Immersed-tube tunnels are rare birds. Only a handful are under construction in the world each year. They consist of large tubes, constructed in sections often more than 100 meters in length, which are floated into position in a waterway, sunk into position, and joined with watertight seals. They are always placed in a trench on the bottom of the river or bay. They are constructed of steel or reinforced concrete. [Slideshow: The 10 Longest Immersed-Tube Tunnels]
“While bridges are generally cheaper to build, immersed-tube tunnels are usually located at sites where bridges would not be possible. Either soil conditions are poor, or there is constricted space on the sides of the waterway, or there is a high clearance required for navigation by ships,” says Jonathan Baber, a project director for Mott MacDonald, and co-author of “Immersed Tunnels.”
In certain conditions, immersed-tube tunnels can be a less expensive choice. “If you are crossing a river between a half km to one km wide, an immersed tube will probably be competitive price-wise compared to bore tunnels, because of the procurement cost of a tunnel boring machine,” explains Baber.
The first immersed-tube tunnel was a sewer tunnel built in Boston in 1894. The Michigan Central Railway Tunnel linking Detroit with Windsor, Ontario, Canada, under the Detroit River, was the first immersed-tube vehicular tunnel, when it was completed in 1910. The first immersed-tube tunnel in Europe was the Maastunnel, a road tunnel in Rotterdam that opened in 1942.
The Dutch are probably the most prolific builders of immersed-tube tunnels. “Their flat, delta-type landscape and soft, peaty soils are ideally suited for immersed-tube tunnels,” says Baber, who also serves as animateur (chairman) of the International Tunnelling Association’s working group for immersed tunnels.
The Busan-Geoje tunnel in South Korea is a project whose challenging conditions spurred several new approaches. Strukton Immersion Projects, a Dutch firm, serving as a subcontractor, was responsible for the flotation, transportation, and immersion of the tunnel sections.
“The most challenging conditions were the swell waves. They influenced the immersion,” says Peter van Westendorp, project manager with Strukton, who served as the immersion commander on the project. “We used two purpose-built pontoons and four tugboats to transport the tunnel sections 32 km from the casting yard to the site. We had to travel by night. It took us 10 hours. The second night we would do the immersion, which took 16 hours each time.”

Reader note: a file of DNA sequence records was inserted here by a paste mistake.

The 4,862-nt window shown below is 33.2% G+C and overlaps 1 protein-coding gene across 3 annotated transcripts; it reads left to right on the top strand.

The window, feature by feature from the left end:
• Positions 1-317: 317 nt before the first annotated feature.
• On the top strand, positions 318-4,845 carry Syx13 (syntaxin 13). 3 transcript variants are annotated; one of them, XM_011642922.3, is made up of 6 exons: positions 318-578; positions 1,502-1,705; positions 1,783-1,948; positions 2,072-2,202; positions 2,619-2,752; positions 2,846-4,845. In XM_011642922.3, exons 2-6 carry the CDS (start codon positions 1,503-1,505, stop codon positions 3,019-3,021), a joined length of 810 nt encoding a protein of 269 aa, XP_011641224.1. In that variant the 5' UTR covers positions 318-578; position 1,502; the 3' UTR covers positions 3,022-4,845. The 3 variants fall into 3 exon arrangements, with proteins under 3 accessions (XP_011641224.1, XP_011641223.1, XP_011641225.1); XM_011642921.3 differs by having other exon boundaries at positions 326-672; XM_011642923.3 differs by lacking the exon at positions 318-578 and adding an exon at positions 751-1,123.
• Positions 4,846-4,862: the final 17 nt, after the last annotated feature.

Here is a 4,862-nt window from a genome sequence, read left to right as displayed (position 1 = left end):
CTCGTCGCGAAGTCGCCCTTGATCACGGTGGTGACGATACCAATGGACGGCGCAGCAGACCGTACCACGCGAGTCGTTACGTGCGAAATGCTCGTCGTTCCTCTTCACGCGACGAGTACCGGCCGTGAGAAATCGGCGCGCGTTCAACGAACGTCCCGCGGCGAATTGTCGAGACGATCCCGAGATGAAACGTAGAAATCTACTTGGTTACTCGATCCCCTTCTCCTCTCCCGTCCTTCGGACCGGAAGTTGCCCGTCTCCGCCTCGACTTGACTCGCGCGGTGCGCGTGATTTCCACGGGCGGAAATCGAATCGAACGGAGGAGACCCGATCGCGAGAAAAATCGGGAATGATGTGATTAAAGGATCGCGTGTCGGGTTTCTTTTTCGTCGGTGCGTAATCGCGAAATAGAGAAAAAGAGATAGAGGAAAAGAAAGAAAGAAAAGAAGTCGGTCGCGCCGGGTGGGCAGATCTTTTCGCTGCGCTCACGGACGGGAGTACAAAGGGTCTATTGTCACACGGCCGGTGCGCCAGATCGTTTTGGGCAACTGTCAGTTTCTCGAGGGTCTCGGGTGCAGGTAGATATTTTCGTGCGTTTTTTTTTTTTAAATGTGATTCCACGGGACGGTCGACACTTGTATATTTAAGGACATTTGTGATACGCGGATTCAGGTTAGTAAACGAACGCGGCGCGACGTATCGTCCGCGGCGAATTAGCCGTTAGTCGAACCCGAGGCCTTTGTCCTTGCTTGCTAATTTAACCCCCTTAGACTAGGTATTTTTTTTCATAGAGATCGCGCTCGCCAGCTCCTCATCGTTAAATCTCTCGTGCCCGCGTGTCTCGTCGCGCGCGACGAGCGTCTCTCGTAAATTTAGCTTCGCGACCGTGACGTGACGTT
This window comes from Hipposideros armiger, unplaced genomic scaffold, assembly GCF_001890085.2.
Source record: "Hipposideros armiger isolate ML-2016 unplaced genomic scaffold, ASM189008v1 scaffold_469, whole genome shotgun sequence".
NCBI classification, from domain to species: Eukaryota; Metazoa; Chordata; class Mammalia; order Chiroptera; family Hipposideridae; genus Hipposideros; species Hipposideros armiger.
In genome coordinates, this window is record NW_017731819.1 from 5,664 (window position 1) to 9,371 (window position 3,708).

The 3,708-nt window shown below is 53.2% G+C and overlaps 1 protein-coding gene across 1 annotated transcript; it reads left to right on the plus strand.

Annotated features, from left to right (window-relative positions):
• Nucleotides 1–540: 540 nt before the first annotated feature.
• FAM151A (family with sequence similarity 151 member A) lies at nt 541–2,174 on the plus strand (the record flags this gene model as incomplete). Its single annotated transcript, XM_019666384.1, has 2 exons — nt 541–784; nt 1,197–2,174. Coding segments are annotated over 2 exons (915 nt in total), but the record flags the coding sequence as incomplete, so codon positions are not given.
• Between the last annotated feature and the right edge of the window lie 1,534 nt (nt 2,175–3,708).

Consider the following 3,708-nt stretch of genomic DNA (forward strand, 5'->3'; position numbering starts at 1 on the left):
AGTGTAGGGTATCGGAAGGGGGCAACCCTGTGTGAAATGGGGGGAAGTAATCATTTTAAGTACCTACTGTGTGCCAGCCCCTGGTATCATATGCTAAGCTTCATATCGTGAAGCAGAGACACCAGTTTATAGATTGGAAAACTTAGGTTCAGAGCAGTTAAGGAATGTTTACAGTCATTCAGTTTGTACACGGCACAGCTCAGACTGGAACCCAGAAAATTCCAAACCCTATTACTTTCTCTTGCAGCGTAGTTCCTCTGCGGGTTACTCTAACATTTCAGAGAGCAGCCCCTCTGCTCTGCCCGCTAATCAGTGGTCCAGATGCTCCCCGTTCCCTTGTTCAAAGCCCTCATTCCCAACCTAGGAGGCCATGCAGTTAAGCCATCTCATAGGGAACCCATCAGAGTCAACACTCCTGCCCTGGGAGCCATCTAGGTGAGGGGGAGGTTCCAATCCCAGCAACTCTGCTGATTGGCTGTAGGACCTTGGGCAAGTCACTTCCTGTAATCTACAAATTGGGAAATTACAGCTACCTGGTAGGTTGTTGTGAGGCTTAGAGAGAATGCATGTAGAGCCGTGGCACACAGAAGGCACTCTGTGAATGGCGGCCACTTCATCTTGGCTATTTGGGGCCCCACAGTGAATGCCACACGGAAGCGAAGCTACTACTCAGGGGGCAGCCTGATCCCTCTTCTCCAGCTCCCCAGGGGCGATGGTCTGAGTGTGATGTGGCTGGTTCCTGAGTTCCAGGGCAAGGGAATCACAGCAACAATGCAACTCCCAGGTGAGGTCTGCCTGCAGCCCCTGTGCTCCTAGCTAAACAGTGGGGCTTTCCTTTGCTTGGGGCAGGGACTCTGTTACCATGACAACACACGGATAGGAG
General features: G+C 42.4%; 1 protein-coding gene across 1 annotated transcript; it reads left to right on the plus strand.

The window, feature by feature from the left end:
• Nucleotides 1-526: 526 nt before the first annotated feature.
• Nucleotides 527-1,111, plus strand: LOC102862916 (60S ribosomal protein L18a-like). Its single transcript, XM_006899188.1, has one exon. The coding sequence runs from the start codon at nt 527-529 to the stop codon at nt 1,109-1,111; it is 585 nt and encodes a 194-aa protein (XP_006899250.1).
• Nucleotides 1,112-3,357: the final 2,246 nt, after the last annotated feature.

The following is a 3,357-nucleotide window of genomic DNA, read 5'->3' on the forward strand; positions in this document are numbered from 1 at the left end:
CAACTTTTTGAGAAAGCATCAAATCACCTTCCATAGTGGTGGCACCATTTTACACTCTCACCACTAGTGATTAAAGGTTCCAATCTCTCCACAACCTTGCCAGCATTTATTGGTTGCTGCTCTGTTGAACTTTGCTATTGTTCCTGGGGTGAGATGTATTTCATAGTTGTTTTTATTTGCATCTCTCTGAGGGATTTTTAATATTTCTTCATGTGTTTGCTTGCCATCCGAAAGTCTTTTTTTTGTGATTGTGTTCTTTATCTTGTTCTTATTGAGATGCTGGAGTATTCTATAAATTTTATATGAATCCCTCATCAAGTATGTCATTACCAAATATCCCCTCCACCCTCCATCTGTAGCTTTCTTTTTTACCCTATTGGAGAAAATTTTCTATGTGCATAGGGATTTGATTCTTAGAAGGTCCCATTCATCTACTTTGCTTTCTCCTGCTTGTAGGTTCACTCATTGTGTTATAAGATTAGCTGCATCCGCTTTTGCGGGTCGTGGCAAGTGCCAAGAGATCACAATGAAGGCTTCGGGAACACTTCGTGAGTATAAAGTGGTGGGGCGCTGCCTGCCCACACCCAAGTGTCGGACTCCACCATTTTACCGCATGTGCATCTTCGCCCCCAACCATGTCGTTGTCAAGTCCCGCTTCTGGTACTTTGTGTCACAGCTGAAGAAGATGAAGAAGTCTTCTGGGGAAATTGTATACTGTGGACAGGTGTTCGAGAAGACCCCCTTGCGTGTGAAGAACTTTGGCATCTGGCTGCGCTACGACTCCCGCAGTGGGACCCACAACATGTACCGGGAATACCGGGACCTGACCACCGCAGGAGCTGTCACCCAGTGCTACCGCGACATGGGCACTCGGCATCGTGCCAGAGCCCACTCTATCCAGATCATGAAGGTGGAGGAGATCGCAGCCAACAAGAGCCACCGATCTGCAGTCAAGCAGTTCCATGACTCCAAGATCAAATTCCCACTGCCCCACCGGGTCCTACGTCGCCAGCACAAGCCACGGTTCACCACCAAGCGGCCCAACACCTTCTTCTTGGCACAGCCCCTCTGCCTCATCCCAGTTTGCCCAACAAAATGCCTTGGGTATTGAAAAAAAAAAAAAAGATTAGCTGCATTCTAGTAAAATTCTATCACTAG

“Our model tests showed that during the positioning of each element on the seabed the elements were still being moved by the currents. So we developed the external positioning system in order to set down the elements at a safe distance from each other in the bottom of the trench. We then jacked up each element, using 800-ton jacks located in the legs of the external positioning system, and moved the element forward by winching.”
Another precedent for Strukton was their decision to use a submarine. “By doing immersion at that great a depth, the exit shaft had to be extremely rigid, which was not practical. We had all kinds of equipment inside the tunnel, which were remotely controlled, such as cameras to watch the bulkheads inside the tunnel, and level gauges to measure ballast tank level. If the systems had failed we would have had to go inside the tunnel sections, so we put technicians in the submarine. But the systems worked, so we did not have to use the submarine for real.”
More recently Strukton has worked on an immersed-tube tunnel in Amsterdam. The project involves building a new metro station beneath the central train station, and a new metro line under the I J river.
A new immersed-tube record breaking tunnel is currently taking shape in China. The Hong Kong-Zhuhai-Macao Bridge is a 50-km long link consisting of three cable-stayed bridges, two artificial islands, and a 6.7 km long immersed tube which will be the world’s longest immersed tube, when it is completed in 2016.
A tunnel between Germany and Denmark that is currently in the design stage is expected to be the new world record holder when it is completed in 2021. The Fehmarn Belt Fixed Link is a proposed 18 km long immersed-tube tunnel between Fehmarn Island in Germany and Lolland Island in Denmark, that will carry both a highway and rail line. It will significantly cut the current travel time between Hamburg and Copenhagen. It is expected to cost $7 billion to build.
Femern A/S, the project owner, has prequalified nine large contractor consortia to bid for the four major contracts (northbound tube, southbound tube, portals and ramps, and dredging and land reclamation). Preliminary bids are expected to be submitted in 2014, with construction beginning in 2015.